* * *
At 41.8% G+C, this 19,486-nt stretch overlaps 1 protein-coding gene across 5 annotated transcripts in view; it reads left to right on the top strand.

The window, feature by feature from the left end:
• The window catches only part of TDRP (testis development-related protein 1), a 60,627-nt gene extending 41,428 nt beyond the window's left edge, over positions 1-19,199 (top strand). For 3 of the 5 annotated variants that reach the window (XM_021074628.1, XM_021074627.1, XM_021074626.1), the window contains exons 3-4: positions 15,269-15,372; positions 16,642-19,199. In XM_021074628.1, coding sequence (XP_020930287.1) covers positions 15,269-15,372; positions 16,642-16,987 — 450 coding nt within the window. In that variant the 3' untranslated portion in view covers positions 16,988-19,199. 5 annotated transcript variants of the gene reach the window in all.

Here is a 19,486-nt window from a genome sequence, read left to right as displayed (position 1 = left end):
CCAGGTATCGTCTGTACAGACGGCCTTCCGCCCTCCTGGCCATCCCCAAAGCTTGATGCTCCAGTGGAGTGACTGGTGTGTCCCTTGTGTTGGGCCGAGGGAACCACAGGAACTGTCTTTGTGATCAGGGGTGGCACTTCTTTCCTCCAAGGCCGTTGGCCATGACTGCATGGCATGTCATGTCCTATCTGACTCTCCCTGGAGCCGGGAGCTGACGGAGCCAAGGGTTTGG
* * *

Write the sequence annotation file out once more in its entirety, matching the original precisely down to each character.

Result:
At 41.8% G+C, this 19,486-nt stretch overlaps 1 protein-coding gene across 5 annotated transcripts in view; it reads left to right on the top strand.

The window, feature by feature from the left end:
• The window catches only part of TDRP (testis development-related protein 1), a 60,627-nt gene extending 41,428 nt beyond the window's left edge, over positions 1-19,199 (top strand). For 3 of the 5 annotated variants that reach the window (XM_021074628.1, XM_021074627.1, XM_021074626.1), the window contains exons 3-4: positions 15,269-15,372; positions 16,642-19,199. In XM_021074628.1, coding sequence (XP_020930287.1) covers positions 15,269-15,372; positions 16,642-16,987 — 450 coding nt within the window. In that variant the 3' untranslated portion in view covers positions 16,988-19,199. 5 annotated transcript variants of the gene reach the window in all.

Here is a 19,486-nt window from a genome sequence, read left to right as displayed (position 1 = left end):
CCAGGTATCGTCTGTACAGACGGCCTTCCGCCCTCCTGGCCATCCCCAAAGCTTGATGCTCCAGTGGAGTGACTGGTGTGTCCCTTGTGTTGGGCCGAGGGAACCACAGGAACTGTCTTTGTGATCAGGGGTGGCACTTCTTTCCTCCAAGGCCGTTGGCCATGACTGCATGGCATGTCATGTCCTATCTGACTCTCCCTGGAGCCGGGAGCTGACGGAGCCAAGGGTTTGG